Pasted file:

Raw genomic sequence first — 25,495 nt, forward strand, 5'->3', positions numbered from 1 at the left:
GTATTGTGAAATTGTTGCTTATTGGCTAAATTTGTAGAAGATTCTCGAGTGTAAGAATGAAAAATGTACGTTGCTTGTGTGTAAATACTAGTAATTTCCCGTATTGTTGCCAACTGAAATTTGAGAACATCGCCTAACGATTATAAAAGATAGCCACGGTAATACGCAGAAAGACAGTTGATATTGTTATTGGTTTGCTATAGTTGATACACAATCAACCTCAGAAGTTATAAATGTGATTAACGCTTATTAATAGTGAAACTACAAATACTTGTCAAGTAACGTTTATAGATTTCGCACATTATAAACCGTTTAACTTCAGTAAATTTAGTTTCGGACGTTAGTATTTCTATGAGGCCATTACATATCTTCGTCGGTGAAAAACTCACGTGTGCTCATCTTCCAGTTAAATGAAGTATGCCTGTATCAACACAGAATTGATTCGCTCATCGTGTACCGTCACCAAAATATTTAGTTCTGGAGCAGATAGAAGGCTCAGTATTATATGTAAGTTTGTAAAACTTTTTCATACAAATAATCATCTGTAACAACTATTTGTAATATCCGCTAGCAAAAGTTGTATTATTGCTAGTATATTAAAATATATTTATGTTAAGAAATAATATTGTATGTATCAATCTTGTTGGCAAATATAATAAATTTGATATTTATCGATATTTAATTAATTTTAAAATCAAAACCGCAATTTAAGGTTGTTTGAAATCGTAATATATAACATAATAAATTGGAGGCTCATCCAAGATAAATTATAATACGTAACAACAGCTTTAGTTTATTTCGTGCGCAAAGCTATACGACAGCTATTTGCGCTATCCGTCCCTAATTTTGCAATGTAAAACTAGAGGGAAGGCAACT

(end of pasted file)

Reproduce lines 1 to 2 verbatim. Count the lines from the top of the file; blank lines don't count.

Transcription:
Raw genomic sequence first — 25,495 nt, forward strand, 5'->3', positions numbered from 1 at the left:
GTATTGTGAAATTGTTGCTTATTGGCTAAATTTGTAGAAGATTCTCGAGTGTAAGAATGAAAAATGTACGTTGCTTGTGTGTAAATACTAGTAATTTCCCGTATTGTTGCCAACTGAAATTTGAGAACATCGCCTAACGATTATAAAAGATAGCCACGGTAATACGCAGAAAGACAGTTGATATTGTTATTGGTTTGCTATAGTTGATACACAATCAACCTCAGAAGTTATAAATGTGATTAACGCTTATTAATAGTGAAACTACAAATACTTGTCAAGTAACGTTTATAGATTTCGCACATTATAAACCGTTTAACTTCAGTAAATTTAGTTTCGGACGTTAGTATTTCTATGAGGCCATTACATATCTTCGTCGGTGAAAAACTCACGTGTGCTCATCTTCCAGTTAAATGAAGTATGCCTGTATCAACACAGAATTGATTCGCTCATCGTGTACCGTCACCAAAATATTTAGTTCTGGAGCAGATAGAAGGCTCAGTATTATATGTAAGTTTGTAAAACTTTTTCATACAAATAATCATCTGTAACAACTATTTGTAATATCCGCTAGCAAAAGTTGTATTATTGCTAGTATATTAAAATATATTTATGTTAAGAAATAATATTGTATGTATCAATCTTGTTGGCAAATATAATAAATTTGATATTTATCGATATTTAATTAATTTTAAAATCAAAACCGCAATTTAAGGTTGTTTGAAATCGTAATATATAACATAATAAATTGGAGGCTCATCCAAGATAAATTATAATACGTAACAACAGCTTTAGTTTATTTCGTGCGCAAAGCTATACGACAGCTATTTGCGCTATCCGTCCCTAATTTTGCAATGTAAAACTAGAGGGAAGGCAACT